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Harris Joins Anti-Fracking Crowd In 2020 Field During CNN Climate Change Town Hall

Sen. Kamala Harris (D-Calif.) endorsed a federal ban on hydraulic fracturing during CNN’s seven-hour town hall event on climate change Wednesday.


Sen. Kamala Harris (D-Calif.) joined other Democrats in the 2020 primary in endorsing a federal ban on hydraulic fracturing during CNN’s seven-hour town hall event on climate change Wednesday.

Hydraulic fracturing, simply known as “fracking,” is a method of drilling for oil and natural gas that spurred an American energy revolution more than a decade ago, making the United States the world’s largest producer of both oil and natural gas, eclipsing and reducing U.S. dependence on Russia and Saudia Arabia.

Despite its benefits, some Democratic candidates running for president have pledged to ban the practice, arguing that the method of drilling is polluting the air and contaminating the water.

“There’s no question I’m in favor of banning fracking,” Harris declared during the town hall. Harris said she would ban both fracking and offshore drilling if elected president and said she supported efforts to curb the practice in California during her time as the state’s attorney general.

Sen. Bernie Sanders (I-Vt.), who has promoted a fracking ban since his last presidential run in 2016, also doubled down on his position to ban the practice during CNN’s town hall. Sanders made clear of his stance ahead of the event, releasing a statement urging others to adopt the same position.

“Any proposal to avert the climate crisis must include a full fracking ban on public and private lands,” Sanders said. “When we are in the White House, we will end the era of fossil fuels, and that includes fracking.”

Sen. Cory Booker (D-N.J.) also spoke in favor of a ban to stop fracking, specifically on public lands. When pressed by CNN’s Don Lemon on whether he would limit it to public lands, Booker dodged the question but didn’t close the door.

Other candidates have endorsed a ban on the controversial method of drilling including Sen. Elizabeth Warren (D-Mass.), U.S. Rep. Tulsi Gabbard (D-Hawaii), billionaire Tom Steyer, and self-help author Marianne Williamson. Some candidates, however, were hesitant to call for a direct ban at the federal level at Wednesday’s town hall.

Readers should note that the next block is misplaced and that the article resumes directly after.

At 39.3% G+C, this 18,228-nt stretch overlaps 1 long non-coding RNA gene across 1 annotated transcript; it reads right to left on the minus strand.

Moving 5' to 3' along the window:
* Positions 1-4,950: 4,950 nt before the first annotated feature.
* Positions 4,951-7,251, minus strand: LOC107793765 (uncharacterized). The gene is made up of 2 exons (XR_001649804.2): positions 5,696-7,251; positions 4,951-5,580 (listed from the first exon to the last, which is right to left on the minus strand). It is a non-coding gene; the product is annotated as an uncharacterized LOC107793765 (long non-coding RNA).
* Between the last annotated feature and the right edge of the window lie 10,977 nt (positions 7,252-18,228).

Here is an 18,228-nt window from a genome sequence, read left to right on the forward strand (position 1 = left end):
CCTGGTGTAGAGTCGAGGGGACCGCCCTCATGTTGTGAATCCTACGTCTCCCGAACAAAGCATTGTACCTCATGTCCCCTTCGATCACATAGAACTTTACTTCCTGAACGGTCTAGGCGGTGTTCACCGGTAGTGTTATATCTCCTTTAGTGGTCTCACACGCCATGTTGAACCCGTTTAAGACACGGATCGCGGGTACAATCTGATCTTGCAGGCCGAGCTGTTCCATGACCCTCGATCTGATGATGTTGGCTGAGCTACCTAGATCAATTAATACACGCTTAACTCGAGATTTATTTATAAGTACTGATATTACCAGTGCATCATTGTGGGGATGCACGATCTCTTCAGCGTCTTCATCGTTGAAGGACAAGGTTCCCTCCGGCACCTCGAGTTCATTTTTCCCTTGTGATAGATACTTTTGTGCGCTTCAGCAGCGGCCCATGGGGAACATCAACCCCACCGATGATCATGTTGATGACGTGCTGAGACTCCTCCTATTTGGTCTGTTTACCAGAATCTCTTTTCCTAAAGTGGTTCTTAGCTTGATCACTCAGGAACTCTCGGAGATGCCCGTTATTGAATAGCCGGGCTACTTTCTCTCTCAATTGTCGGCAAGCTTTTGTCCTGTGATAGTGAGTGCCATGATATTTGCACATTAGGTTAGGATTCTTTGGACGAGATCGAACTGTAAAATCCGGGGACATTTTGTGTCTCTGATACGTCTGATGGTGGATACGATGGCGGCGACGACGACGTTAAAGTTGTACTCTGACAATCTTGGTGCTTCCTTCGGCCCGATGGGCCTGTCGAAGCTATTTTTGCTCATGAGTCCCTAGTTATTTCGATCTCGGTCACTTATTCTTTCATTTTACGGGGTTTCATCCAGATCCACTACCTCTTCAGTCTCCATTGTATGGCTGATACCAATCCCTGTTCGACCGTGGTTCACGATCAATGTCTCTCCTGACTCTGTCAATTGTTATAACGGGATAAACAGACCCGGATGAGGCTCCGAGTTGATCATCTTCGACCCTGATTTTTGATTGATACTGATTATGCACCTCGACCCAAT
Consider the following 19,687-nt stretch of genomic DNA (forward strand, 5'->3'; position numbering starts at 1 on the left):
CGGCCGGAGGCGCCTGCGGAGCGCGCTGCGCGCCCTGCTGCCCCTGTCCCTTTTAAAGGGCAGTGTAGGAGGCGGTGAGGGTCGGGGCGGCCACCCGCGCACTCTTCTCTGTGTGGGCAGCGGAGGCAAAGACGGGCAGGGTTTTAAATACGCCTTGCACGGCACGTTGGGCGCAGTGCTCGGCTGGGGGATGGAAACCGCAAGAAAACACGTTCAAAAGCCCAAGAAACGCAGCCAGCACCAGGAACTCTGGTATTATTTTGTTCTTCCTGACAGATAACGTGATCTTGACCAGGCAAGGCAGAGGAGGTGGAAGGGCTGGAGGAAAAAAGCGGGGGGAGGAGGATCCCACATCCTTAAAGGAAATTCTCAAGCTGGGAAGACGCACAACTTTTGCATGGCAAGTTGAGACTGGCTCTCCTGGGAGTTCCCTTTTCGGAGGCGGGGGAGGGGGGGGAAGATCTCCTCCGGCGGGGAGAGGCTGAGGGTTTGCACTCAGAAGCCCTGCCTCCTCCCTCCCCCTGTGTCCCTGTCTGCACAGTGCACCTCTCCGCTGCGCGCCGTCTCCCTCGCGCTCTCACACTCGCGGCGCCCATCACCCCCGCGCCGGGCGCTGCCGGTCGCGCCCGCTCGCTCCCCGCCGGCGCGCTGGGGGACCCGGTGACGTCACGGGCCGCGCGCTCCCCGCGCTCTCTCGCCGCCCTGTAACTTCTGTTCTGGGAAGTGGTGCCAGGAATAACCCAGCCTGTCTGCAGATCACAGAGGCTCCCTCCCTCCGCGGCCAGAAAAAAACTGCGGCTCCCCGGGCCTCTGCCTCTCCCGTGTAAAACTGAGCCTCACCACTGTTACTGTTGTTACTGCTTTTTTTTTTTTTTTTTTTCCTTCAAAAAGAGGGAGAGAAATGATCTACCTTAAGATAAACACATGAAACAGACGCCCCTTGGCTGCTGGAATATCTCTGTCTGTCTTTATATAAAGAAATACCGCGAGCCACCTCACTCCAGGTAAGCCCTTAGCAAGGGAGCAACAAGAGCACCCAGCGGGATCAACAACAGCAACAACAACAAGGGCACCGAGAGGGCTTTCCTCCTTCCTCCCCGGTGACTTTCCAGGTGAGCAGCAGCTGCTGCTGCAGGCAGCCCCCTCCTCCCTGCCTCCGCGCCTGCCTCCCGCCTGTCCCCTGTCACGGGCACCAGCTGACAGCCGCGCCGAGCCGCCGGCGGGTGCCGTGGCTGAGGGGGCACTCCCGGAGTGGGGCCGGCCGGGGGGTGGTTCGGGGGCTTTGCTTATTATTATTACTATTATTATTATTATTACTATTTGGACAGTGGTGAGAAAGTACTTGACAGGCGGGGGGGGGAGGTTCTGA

Former Housing and Urban Development Secretary Julian Castro said during CNN’s town hall that he would not call for a national ban on fracking but that he supports local communities that do so and pursue cleaner sources of energy.

Former vice president Joe Biden also said at CNN’s event on climate change that he opposes a nationwide ban on the practice partly because he doesn’t think it would pass Congress. Instead, Biden said he would work to stop “oil drilling or gas drilling on federal lands.”

“I think we should in fact be looking at what exists now and making a judgment whether or not the those in fact that are there, those wells that are there, whether or not they are dangerous, whether or not they have already done the damage,” Biden told the audience.

Sen. Amy Klobuchar (D-Minn.) took a similar approach, saying she does not support a federal fracking ban but that she would review each fracking permit currently in existence and determine which ones are too dangerous to keep in operation within her first 100 days in office.

“I see natural gas as a transition fuel,” Klobuchar admitted. “It is better than oil but not nearly as good as wind and solar. I am being honest on what we need to do. We won’t immediately get rid of it.”

While roundly criticized by Democratic candidates, few can deny the benefits that fracking has provided to the American economy, sparking a revolutionary boom in the energy industry, dramatically lowering gas prices, and providing critical jobs and tax revenue in numerous U.S. communities.

A 2015 study from the Brookings Institute reports that nearly every region in the country has seen significant gains from fracking through lower energy bills, although benefits are more concentrated in areas where the drilling occurs.

A study published in 2016 from the University of Chicago further illustrates that the benefits of fracking substantially outweigh its costs in local areas even after factoring in risks to public health, driving up wages, employment, and housing prices.